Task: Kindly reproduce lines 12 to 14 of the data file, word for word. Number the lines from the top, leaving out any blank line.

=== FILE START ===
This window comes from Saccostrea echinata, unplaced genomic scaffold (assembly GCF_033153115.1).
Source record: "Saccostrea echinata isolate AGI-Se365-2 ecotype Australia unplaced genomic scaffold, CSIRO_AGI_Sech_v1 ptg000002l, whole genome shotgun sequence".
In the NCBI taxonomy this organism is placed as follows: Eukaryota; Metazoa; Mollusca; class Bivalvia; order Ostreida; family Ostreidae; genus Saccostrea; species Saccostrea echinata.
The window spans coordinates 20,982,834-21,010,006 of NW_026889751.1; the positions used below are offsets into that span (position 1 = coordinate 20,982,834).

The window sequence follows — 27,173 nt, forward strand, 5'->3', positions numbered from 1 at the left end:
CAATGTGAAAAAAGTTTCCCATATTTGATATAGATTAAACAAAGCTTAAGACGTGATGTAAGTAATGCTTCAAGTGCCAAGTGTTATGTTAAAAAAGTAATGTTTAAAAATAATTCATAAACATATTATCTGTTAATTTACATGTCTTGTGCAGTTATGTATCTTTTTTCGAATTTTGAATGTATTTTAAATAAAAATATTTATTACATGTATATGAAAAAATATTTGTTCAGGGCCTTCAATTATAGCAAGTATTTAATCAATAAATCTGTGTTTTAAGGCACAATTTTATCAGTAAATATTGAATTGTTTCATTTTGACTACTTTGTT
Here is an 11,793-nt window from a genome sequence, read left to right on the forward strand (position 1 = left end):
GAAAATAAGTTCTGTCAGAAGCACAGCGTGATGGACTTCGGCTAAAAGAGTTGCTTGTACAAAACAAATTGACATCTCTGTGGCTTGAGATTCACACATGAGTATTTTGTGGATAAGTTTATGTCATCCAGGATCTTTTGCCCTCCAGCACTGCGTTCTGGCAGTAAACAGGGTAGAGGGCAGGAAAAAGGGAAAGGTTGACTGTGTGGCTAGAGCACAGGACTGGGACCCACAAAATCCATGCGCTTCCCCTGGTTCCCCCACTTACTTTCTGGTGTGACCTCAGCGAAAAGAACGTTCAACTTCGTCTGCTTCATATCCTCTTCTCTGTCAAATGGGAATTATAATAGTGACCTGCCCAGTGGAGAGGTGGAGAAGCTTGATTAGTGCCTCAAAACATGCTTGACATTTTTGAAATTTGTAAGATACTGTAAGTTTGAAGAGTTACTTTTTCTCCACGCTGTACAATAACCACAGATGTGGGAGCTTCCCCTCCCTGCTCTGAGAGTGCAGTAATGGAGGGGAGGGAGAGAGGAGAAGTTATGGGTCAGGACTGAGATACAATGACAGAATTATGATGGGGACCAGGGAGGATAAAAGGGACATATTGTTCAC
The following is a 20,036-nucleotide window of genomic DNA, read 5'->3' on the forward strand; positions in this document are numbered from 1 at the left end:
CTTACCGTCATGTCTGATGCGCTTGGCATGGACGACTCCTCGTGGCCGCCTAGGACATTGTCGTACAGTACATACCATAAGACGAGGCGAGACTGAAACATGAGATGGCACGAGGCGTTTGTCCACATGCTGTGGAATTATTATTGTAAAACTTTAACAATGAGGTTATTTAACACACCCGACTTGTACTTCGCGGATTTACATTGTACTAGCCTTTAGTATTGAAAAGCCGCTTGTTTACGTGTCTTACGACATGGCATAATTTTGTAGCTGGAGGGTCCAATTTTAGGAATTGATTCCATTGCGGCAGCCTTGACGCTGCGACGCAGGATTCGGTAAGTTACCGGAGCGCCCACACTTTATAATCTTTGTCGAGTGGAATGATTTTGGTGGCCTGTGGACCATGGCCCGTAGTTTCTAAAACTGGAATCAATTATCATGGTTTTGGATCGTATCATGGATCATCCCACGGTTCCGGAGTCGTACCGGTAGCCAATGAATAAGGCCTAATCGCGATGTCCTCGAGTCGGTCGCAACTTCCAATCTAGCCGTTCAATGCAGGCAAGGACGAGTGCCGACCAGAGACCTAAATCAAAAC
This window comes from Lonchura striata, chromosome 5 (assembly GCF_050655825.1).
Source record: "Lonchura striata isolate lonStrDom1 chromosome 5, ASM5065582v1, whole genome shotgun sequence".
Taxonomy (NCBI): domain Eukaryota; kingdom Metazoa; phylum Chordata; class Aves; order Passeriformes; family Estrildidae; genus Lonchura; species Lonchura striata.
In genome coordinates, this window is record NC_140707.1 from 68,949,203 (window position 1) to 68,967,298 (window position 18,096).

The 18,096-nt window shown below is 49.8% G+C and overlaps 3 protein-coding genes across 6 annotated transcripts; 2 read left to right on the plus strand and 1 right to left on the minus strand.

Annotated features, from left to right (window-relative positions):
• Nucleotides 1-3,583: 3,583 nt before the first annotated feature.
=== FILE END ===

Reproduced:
Source record: "Lonchura striata isolate lonStrDom1 chromosome 5, ASM5065582v1, whole genome shotgun sequence".
Taxonomy (NCBI): domain Eukaryota; kingdom Metazoa; phylum Chordata; class Aves; order Passeriformes; family Estrildidae; genus Lonchura; species Lonchura striata.
In genome coordinates, this window is record NC_140707.1 from 68,949,203 (window position 1) to 68,967,298 (window position 18,096).